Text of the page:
Wisdom Literature Religious Definition

Wisdom literature flourished throughout the ancient Middle East, with Egyptian examples dating back to before the middle of the 3rd millennium BC. It revolved around professional sages or sages and scribes in the service of the court and consisted mainly of maxims about. The literary genre of mirrors for princes, which has a long history in Islamic and Western Renaissance literature, is a secular part of wisdom literature. In ancient times, Hesiod`s didactic poetry, especially his works and days, was considered a source of knowledge, similar to the wisdom literature of Egypt, Babylonia, and Israel. [ref. needed] Pre-Islamic poetry is full of many poems of wisdom, including the poetry of Zuhayr bin Abī Sūlmā (520-609). Wisdom literature is a literary genre widespread in the ancient Near East. It consists of statements by sages and sages who offer teachings on divinity and virtue. Although this genre uses traditional oral storytelling techniques, it has been disseminated in written form.

In ancient Egyptian literature, wisdom literature belonged to the genre Sebayt („teaching”), which flourished during the Egyptian Middle Kingdom and became canonical during the New Kingdom. Notable works of this genre are the Instructions of Kagemni, the Maxims of Ptahhotep, the Instructions of Amenemhat, the Loyalist Doctrine and the Corpus Hermeticum. [9] Hymns such as A Prayer to Re-Har-akhti (c. 1230 BC) contain confession of sins and the call to mercy: wisdom literature tends to emphasize the same virtues and condemn the same vices, regardless of region and worship. It was left to the prophets of Israel to emphasize uncompromising virtue as the paramount consideration in the good life required by God. Most… can trace the rise of wisdom literature (the teachings of a sage on the hidden purposes of the Godhead) and apocalyptic traditions (which relate to the belief in the dramatic intervention of a god in human and natural events) that represent these central concerns—that is, national destiny, the importance of traditional traditions. During this period, traditional wisdom cultivated among scholars from neighboring cultures was valued in Israel. Solomon is described as the author of a vast literature comparable to that of other sages of the region.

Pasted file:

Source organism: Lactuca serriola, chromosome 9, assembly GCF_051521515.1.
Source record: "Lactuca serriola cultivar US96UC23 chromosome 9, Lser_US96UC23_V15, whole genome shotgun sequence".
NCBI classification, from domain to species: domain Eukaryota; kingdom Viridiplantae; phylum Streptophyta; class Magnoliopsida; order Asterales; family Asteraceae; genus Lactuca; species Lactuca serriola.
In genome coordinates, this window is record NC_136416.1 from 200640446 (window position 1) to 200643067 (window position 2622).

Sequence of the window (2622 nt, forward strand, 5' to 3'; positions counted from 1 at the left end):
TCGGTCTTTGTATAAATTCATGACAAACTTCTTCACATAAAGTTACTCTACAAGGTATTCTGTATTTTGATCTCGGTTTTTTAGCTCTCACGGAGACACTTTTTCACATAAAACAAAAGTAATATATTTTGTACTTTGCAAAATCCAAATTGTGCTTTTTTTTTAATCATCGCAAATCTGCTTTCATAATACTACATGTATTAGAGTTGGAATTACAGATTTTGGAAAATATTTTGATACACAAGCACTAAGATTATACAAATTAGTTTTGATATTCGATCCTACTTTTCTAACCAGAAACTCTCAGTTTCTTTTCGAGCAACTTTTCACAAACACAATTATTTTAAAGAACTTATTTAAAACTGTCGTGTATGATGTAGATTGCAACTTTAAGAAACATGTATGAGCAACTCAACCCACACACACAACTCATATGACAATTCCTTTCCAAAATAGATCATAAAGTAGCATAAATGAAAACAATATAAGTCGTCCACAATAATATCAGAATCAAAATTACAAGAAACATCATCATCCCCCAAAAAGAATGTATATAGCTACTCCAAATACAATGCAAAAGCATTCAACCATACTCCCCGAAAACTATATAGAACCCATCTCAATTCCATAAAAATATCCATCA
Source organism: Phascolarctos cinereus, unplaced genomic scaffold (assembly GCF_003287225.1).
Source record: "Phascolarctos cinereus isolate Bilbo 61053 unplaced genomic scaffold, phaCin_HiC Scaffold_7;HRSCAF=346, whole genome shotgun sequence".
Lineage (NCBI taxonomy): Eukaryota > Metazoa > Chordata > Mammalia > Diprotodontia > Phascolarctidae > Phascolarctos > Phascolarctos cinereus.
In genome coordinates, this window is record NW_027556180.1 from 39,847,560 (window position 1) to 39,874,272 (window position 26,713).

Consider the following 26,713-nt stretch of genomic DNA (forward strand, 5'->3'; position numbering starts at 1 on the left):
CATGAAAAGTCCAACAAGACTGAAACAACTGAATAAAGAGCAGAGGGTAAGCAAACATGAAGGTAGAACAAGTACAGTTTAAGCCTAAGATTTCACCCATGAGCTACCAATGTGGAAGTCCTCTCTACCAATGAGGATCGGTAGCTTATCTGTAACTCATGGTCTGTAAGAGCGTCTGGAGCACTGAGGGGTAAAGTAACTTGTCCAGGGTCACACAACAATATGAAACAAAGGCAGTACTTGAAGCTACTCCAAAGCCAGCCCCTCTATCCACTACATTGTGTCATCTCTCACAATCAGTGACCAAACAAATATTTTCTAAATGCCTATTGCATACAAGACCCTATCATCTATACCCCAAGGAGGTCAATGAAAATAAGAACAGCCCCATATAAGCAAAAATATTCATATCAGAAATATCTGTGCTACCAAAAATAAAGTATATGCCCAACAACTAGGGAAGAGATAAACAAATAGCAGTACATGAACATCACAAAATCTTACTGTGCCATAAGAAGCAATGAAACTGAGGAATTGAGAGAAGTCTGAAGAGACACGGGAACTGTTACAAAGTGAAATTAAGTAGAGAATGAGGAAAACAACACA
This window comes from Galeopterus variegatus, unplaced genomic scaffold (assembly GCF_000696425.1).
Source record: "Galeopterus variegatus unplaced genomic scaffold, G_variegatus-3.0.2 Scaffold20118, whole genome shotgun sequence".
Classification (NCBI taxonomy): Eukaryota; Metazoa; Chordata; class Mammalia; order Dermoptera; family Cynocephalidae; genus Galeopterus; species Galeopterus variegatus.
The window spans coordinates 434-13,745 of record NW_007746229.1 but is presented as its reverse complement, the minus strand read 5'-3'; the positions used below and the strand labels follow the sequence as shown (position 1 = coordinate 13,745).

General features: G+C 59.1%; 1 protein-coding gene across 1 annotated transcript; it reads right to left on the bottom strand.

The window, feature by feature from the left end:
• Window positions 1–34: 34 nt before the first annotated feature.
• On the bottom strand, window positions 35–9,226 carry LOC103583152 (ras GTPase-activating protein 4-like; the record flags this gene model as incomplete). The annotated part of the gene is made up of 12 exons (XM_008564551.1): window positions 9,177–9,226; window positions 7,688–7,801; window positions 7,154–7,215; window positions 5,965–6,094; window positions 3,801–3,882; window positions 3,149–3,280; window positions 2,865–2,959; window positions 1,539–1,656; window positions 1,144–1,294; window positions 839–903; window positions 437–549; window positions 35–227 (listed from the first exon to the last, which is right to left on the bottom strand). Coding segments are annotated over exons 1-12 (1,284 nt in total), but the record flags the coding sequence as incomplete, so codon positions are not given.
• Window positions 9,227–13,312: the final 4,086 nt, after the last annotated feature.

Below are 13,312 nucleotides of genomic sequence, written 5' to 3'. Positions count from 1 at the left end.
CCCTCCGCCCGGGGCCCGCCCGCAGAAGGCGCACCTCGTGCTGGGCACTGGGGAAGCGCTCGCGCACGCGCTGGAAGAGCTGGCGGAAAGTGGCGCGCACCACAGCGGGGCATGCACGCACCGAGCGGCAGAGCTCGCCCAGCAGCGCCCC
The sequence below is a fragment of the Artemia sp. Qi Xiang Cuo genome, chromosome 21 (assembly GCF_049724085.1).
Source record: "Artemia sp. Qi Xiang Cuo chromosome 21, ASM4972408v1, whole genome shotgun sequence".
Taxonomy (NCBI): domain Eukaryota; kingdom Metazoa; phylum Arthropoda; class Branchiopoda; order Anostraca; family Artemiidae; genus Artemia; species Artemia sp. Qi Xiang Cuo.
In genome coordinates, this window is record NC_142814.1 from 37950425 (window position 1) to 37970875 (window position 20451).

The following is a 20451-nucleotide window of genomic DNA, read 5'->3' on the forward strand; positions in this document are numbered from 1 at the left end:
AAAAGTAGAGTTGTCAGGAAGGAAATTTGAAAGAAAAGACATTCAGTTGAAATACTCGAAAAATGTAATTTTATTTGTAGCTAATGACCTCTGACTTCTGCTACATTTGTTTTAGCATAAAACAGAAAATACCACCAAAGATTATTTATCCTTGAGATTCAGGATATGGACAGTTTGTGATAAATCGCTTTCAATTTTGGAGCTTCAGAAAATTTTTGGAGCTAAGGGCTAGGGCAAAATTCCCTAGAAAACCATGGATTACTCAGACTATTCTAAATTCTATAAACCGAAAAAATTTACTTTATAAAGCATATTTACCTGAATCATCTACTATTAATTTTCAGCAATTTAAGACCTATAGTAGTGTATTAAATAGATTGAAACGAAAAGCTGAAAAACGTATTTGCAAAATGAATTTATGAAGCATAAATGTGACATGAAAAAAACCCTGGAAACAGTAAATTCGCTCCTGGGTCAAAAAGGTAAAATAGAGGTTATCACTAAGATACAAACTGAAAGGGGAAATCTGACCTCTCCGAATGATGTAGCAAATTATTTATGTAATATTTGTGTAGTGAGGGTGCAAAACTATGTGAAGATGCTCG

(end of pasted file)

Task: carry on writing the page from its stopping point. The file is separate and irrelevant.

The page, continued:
His wisdom is given to YHWH in his account. The wisdom literature of Sumeria and Babylonia is among the oldest in the world, with Sumerian documents dating back to the third millennium BC and Babylonian documents from the second millennium BC. Many of the surviving texts discovered in Nippur are as old as the 18th century BC. Most of these texts are wisdom in the form of dialogues or hymns, such as the hymn to Enlil, the All-Benevolent of ancient Sumer. [1] With the sole exception of wisdom literature, the basic genres are panegyric in nature (that is, they praise something or someone), and the magical power and use of praise is to inculcate, invoke or activate the virtues presented in praise. There are two deuterocanonical works of the kind known as wisdom literature, one Hebrew and the other Greek. The Hebrew work is called Ecclesiasticus, in the Latin Bible and in the Greek manuscripts Sophia Iēsou huiou Sirach (the wisdom of Jesus the. Much of the surviving wisdom literature of ancient Egypt dealt with life after death.